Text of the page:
Great relationships don’t just happen. It takes ongoing care and attention to build a relationship that is strong, stable and positive. This applies to friendships and romantic, family and work relationship.
Every relationship has its idiosyncratic qualities, depending on the personalities of the people involved – but there are some common factors that help to build a more special relationships, such as generosity and compassion.
Channelling the opportunity for growth that a relationship can provide requires honesty and openness. It also takes ongoing generosity, not in the gift-giving sense, but in the sense that one steps outside their usual way 0f being to make an effort to understand, respect and work with the different ways others operate. People in great relationships will regularly express their love or care for each other, as well as consciously adjust their actions so both parties feel noticed.
To create a great relationship – whether romantic or otherwise – it’s important to pay attention to the good things about the other person and make an effort to comment on them. In doing so, you affirm, support and celebrate the other person’s life.
In terms of compassion, gossiping and talking behind people’s backs must go. People in a mature relationship still have their own insecurities, but they don’t undermine the other person to make themselves feel better. They understand their own weaknesses and those of the other person, treating such knowledge with respect and compassion.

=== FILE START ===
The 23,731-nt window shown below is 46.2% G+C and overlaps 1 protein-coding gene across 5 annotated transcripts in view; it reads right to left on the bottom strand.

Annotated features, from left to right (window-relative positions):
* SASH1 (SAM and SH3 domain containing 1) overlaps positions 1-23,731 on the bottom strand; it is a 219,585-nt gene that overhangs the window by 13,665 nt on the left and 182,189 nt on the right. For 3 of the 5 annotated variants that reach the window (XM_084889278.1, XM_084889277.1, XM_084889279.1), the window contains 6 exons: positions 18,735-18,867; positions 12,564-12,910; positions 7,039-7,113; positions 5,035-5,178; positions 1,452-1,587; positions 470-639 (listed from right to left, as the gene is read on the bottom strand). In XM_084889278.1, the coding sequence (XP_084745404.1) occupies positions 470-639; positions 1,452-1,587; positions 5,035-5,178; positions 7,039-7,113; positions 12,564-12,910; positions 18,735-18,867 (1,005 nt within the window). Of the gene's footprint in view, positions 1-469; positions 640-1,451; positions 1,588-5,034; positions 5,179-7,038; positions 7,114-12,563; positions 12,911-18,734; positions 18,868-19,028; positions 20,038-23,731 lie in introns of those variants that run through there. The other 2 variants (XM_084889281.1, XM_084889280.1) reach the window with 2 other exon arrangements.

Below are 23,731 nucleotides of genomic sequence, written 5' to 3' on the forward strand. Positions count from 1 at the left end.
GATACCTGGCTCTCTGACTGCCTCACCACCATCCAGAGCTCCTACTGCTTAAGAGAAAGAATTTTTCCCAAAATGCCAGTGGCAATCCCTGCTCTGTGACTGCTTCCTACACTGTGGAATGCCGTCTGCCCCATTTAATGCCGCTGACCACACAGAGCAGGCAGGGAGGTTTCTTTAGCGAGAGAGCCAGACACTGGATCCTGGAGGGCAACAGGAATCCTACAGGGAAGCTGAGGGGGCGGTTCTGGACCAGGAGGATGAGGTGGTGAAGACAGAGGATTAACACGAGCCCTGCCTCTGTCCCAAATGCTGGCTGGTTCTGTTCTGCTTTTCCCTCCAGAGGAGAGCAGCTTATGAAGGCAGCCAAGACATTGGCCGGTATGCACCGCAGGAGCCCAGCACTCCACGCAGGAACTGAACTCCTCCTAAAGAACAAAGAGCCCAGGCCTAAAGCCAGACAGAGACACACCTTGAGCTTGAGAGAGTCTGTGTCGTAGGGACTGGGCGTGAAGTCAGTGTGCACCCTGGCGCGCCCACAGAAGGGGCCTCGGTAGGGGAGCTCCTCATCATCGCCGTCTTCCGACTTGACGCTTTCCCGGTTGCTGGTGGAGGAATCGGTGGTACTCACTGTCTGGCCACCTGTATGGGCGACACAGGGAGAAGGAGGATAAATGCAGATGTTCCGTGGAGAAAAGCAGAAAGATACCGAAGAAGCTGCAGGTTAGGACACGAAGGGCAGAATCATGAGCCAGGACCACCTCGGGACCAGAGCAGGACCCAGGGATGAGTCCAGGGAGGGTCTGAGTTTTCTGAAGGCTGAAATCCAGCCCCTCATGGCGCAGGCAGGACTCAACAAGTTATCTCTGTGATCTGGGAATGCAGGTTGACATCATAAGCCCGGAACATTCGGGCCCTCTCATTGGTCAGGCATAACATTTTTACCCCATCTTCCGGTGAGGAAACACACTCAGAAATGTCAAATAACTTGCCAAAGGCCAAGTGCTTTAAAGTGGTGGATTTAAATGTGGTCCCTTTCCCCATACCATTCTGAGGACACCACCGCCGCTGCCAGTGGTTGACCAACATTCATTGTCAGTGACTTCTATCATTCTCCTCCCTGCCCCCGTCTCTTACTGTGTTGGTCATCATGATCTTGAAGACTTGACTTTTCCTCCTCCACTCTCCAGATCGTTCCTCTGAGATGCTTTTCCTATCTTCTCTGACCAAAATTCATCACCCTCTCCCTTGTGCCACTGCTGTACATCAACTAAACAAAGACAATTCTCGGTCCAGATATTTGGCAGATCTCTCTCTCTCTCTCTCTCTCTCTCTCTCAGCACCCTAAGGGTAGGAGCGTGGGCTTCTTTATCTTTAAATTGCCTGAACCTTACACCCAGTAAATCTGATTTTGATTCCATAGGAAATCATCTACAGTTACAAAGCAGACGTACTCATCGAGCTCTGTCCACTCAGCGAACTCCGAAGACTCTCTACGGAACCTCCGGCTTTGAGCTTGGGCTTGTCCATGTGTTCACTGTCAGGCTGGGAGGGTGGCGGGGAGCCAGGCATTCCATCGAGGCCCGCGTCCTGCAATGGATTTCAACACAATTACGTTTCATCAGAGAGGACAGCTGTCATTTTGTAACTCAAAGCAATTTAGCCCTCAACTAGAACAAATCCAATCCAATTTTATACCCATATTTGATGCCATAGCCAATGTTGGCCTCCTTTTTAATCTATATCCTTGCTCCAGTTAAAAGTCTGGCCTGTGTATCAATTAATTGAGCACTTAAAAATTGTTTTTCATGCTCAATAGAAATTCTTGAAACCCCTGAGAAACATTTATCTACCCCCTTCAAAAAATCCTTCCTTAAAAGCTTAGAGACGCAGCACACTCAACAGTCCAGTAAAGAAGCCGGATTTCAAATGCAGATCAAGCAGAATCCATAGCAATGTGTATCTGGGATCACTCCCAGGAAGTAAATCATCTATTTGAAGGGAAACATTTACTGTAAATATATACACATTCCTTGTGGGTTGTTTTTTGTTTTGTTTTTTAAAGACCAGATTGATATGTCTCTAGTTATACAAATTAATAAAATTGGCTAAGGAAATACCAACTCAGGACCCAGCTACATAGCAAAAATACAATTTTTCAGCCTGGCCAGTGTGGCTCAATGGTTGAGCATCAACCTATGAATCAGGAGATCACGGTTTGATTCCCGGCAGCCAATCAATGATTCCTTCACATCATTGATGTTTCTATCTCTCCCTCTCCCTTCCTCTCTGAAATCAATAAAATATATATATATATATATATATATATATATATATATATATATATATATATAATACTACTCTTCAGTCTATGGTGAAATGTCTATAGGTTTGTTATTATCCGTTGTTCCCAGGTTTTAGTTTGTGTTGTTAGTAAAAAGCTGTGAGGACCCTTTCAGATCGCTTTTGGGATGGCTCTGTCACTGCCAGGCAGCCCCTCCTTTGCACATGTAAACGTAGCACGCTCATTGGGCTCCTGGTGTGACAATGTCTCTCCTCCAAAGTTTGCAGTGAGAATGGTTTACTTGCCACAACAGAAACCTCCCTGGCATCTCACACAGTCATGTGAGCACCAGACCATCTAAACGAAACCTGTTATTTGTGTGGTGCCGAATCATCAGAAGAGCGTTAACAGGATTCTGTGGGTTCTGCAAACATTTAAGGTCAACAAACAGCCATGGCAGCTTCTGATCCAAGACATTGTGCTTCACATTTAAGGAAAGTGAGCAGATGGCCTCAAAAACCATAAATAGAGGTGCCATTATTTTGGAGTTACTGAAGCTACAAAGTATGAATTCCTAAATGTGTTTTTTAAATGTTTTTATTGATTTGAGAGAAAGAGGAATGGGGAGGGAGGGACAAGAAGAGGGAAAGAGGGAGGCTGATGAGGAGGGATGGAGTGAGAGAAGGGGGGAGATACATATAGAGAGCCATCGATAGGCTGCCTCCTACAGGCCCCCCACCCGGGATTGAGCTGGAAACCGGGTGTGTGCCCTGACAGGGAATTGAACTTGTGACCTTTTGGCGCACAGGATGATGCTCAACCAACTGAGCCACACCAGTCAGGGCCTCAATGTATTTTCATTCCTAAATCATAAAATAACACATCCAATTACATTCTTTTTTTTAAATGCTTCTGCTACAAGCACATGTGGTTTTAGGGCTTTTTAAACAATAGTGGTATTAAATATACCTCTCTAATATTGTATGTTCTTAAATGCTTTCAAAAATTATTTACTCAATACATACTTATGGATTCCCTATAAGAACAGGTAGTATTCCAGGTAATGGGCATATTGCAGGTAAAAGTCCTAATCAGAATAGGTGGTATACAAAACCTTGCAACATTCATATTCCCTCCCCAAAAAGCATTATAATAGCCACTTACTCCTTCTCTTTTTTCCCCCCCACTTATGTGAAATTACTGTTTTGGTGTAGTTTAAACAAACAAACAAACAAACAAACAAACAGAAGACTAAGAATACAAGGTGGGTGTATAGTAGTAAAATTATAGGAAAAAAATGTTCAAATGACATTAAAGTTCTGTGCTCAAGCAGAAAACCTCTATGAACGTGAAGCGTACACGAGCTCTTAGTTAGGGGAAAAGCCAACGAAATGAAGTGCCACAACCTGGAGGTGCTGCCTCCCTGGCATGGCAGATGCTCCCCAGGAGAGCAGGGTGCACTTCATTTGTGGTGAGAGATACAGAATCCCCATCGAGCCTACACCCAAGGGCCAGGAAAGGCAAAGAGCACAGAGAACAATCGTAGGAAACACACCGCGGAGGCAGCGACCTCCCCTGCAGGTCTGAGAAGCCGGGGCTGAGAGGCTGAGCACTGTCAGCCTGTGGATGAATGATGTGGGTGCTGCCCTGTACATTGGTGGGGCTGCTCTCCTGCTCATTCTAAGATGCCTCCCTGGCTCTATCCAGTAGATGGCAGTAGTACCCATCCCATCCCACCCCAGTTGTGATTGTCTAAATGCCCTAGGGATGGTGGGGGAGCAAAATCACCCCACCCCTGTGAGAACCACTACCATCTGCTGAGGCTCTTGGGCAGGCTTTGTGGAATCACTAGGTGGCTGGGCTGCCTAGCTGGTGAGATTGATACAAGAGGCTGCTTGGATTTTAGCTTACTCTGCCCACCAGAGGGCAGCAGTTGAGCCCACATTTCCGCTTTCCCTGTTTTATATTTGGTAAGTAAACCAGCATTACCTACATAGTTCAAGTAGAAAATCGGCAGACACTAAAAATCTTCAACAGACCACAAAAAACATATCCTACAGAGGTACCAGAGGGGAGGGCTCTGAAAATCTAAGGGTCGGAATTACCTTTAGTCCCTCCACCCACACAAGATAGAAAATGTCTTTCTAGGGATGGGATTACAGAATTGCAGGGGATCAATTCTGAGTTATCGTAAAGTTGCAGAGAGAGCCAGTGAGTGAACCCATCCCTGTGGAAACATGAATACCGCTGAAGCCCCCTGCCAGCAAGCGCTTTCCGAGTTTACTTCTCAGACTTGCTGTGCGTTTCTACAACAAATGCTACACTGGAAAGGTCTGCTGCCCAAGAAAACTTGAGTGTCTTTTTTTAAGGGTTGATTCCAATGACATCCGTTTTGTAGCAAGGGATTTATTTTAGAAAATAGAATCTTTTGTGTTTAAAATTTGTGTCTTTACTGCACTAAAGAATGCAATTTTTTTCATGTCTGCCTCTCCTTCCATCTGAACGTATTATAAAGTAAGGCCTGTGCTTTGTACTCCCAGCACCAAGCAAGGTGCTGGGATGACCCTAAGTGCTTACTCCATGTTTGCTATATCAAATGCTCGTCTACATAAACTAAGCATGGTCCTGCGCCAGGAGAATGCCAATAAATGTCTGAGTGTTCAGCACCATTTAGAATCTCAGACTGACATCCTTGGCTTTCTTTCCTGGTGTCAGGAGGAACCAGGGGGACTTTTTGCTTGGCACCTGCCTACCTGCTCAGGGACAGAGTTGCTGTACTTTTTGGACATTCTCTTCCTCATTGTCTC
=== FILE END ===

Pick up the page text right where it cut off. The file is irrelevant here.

This doesn’t mean they don’t speak up about problems – it means that when they address an issue, they do so in confidence. A mature relationship is not about trying to make the other person change. It’s about supporting them to grow into their best self.
Maintaining a sense of self in is extremely important for the longevity of a romantic relationship. Many relationships experience co-dependency, where both partners lean on each other more than necessary. While this might seem cosy, it means that when one wobbles, the other does too. Being able to hold yourself up and “self-validate”, as psychologist Dr David Schnarch says, is crucial in order for your relationship to succeed and your personal wellbeing remain safe.
Addressing difficulties rather than avoiding them is an important step to make. Raising complications in a mature, level manner without blaming each other or getting defensive is a huge step in the right direction. In doing so, you show respect for your partner and a desire to move forward with a suitable resolution for both parties involved. Tacking issues in this way enables you to leave the negativity behind more quickly and generates mutual compassion and emotional intelligence – the hallmarks of a great relationship.